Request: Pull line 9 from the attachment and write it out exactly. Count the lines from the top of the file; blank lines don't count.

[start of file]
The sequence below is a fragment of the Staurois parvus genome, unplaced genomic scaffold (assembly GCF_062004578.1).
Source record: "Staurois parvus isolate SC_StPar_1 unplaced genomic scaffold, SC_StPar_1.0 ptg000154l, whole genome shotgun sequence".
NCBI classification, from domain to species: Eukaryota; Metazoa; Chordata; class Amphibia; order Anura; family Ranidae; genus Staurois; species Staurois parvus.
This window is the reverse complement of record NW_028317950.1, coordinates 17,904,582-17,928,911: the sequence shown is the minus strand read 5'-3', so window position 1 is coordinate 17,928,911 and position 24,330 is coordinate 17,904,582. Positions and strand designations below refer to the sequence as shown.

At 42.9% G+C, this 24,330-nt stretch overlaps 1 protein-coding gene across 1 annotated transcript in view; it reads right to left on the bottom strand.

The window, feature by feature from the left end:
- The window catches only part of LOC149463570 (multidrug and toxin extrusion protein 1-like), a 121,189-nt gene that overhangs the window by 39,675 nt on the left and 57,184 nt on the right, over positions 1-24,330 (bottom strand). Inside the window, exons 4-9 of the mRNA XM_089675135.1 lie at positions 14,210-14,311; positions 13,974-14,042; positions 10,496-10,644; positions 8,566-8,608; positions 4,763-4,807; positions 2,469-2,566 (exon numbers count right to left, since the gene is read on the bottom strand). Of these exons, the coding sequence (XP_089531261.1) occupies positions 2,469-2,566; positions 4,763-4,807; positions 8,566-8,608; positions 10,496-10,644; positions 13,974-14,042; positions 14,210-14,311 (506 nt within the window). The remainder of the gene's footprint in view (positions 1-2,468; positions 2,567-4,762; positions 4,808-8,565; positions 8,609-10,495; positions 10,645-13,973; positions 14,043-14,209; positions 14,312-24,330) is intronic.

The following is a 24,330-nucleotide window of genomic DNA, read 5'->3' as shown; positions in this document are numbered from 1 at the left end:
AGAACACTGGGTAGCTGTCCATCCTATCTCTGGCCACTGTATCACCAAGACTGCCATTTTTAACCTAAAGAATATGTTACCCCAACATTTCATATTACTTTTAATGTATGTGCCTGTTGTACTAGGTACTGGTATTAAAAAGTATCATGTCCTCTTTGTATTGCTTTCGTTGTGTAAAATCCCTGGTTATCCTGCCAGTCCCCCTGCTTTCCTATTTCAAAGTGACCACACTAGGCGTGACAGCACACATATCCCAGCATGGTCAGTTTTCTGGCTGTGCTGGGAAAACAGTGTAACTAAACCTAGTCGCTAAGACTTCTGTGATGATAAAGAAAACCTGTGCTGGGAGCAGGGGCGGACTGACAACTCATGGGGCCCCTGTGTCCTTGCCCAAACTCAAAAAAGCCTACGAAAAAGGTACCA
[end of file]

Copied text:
AGAACACTGGGTAGCTGTCCATCCTATCTCTGGCCACTGTATCACCAAGACTGCCATTTTTAACCTAAAGAATATGTTACCCCAACATTTCATATTACTTTTAATGTATGTGCCTGTTGTACTAGGTACTGGTATTAAAAAGTATCATGTCCTCTTTGTATTGCTTTCGTTGTGTAAAATCCCTGGTTATCCTGCCAGTCCCCCTGCTTTCCTATTTCAAAGTGACCACACTAGGCGTGACAGCACACATATCCCAGCATGGTCAGTTTTCTGGCTGTGCTGGGAAAACAGTGTAACTAAACCTAGTCGCTAAGACTTCTGTGATGATAAAGAAAACCTGTGCTGGGAGCAGGGGCGGACTGACAACTCATGGGGCCCCTGTGTCCTTGCCCAAACTCAAAAAAGCCTACGAAAAAGGTACCA